Snapshot on the Steps of the Supreme Court: Debating Late-Term Abortion


Clusters of umbrellas gathered outside the U.S. Supreme Court on Wednesday's rainy DC morning. Advocates from both sides of a controversial issue waited in line to hear the oral arguments in the two cases challenging the Partial Birth Abortion Act of 2003. On one side of the steps, people from the National Organization of Women marched in support of women's right to late-term abortions. In the middle of the crowd, the supporters of the ban held a press conference. The usual slogans, rhetoric, and graphic signs were in play as everyone waited for the case to begin.

Spirits were high on both sides, despite the huge losses suffered by conservatives in yesterday's elections. Rev. Patrick Mahoney, from Christian Defense Coalition, held a press conference at 9 a.m., which raised a loud ruckus. Decrying the results of the election and blaming Republicans for failing the far-right, he confirmed his community's commitment to conservative principles and values, not to a political party. (I know they won't be supportive of the Democratic Party anytime soon, so where does that leave them?) Rev. Mahoney expressed disappointment in South Dakota, but rallied hope for other states to ban abortion in the future and declared, "Roe v. Wade is crumbling." A couple of vocal pro-choice protestor occasionally interrupted with loud bursts of disagreement.

I did an interesting interview with a woman who carried the sign "My Abortion Hurt Me." Jenny Curd is a Virginia member of Operation Outcry and told me she had three abortions, all of which she now regrets. She explained to me that her abortions caused grief that she did not recognize initially and which she came to terms with much later. In fact, she did not consider herself "pro-life" until after her last abortion. But this was interesting: she didn't use contraception during those times when she got pregnant either. When asked if she wishes the Partial Birth Abortion Act had been passed earlier so that she wouldn't have been able to have the abortions, she reiterated her wish that she hadn't had them, but admitted that she hadn't thought about it in that way… So I guess that even though she's had abortions and protests the concept, she still hadn't thought through not having the right or the access to terminating her unwanted pregnancies when she wanted to. Now that she doesn't have to worry about getting pregnant anymore, she would prevent all other women with unintended pregnancies from having options and control over their own bodies.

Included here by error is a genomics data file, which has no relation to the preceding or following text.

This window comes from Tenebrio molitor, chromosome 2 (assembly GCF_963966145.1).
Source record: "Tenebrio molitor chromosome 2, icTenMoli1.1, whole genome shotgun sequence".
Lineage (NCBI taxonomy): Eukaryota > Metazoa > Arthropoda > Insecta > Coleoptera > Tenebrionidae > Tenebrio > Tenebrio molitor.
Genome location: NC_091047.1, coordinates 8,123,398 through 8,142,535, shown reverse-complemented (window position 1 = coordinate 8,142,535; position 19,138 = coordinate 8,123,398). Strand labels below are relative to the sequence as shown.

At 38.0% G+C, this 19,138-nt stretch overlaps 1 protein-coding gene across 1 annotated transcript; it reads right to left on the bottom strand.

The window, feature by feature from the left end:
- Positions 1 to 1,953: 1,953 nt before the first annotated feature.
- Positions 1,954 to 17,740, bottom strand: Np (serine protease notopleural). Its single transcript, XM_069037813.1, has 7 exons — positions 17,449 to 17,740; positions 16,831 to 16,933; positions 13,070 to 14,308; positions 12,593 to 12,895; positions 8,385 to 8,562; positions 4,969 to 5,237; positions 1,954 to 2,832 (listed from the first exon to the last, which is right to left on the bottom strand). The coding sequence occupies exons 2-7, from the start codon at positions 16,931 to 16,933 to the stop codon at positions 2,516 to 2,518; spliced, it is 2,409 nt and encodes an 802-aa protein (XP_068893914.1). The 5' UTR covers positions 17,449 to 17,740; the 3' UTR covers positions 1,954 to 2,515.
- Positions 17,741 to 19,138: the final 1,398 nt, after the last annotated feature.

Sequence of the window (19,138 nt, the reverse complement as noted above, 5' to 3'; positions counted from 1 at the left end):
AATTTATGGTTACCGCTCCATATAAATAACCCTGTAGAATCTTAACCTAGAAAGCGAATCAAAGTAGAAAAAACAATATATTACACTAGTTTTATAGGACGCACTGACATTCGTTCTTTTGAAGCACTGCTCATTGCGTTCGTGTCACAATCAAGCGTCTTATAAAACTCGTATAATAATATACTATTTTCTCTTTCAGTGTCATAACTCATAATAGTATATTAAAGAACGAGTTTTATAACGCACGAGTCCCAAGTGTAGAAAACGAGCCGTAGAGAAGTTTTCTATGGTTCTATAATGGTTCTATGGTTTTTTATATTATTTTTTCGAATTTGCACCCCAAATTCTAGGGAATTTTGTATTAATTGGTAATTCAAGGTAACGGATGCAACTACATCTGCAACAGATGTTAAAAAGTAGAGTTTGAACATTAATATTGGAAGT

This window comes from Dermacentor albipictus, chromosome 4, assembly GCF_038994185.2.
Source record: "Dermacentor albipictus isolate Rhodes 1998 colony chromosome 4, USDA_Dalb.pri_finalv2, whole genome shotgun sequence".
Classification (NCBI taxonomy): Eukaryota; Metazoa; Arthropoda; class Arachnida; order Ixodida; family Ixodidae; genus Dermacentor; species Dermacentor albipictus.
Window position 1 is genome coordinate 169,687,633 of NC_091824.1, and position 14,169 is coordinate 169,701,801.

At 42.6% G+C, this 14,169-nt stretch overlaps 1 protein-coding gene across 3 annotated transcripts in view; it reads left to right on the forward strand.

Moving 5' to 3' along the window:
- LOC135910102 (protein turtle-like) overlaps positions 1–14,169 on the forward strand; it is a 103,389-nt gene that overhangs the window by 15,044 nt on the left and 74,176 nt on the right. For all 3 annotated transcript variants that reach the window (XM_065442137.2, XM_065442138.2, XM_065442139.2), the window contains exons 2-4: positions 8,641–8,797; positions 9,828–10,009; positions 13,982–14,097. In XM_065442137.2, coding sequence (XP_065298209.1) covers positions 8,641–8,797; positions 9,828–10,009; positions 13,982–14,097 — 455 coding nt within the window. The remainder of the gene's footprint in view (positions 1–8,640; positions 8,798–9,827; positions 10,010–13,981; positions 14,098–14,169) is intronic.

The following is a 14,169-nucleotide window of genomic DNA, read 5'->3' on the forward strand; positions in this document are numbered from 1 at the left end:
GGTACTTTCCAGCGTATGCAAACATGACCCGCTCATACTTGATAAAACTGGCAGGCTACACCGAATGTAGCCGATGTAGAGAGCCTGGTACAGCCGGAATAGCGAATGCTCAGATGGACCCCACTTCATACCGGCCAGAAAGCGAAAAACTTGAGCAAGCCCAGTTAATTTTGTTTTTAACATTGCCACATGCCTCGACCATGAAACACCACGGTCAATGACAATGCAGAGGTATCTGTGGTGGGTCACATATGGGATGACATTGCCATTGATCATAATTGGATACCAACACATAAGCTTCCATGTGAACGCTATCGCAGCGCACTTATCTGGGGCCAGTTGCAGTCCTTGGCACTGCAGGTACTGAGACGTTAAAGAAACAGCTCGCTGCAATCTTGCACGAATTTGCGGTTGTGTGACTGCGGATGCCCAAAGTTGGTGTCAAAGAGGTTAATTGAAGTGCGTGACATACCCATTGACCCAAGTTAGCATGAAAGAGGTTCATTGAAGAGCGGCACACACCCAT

That's just one snapshot of what the steps of the Supreme Court looked like today. Analysis will follow in the morning (and we're still hoping to get you that podcast, too…). In the meantime, check SCOTUSblog for transcripts of today's arguments, audio, and commentary. The Washington Post is also talking about it.

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To schedule an interview with Tyler LePard please contact Communications Director Rachel Perrone at rachel@rhrealitycheck.org.